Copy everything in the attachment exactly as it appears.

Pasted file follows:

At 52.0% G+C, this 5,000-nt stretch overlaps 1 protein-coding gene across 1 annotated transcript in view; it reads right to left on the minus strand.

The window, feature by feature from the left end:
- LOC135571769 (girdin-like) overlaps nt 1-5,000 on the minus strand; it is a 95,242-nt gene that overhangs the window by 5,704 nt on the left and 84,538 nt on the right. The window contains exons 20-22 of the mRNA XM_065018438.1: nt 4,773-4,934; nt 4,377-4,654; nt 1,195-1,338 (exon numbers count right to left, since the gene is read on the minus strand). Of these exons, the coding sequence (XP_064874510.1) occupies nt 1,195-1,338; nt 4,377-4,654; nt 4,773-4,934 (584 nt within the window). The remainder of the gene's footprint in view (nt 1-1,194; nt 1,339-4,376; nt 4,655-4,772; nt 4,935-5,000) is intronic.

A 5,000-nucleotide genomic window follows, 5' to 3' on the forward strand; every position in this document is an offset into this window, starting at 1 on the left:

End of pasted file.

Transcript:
At 52.0% G+C, this 5,000-nt stretch overlaps 1 protein-coding gene across 1 annotated transcript in view; it reads right to left on the minus strand.

The window, feature by feature from the left end:
- LOC135571769 (girdin-like) overlaps nt 1-5,000 on the minus strand; it is a 95,242-nt gene that overhangs the window by 5,704 nt on the left and 84,538 nt on the right. The window contains exons 20-22 of the mRNA XM_065018438.1: nt 4,773-4,934; nt 4,377-4,654; nt 1,195-1,338 (exon numbers count right to left, since the gene is read on the minus strand). Of these exons, the coding sequence (XP_064874510.1) occupies nt 1,195-1,338; nt 4,377-4,654; nt 4,773-4,934 (584 nt within the window). The remainder of the gene's footprint in view (nt 1-1,194; nt 1,339-4,376; nt 4,655-4,772; nt 4,935-5,000) is intronic.

A 5,000-nucleotide genomic window follows, 5' to 3' on the forward strand; every position in this document is an offset into this window, starting at 1 on the left: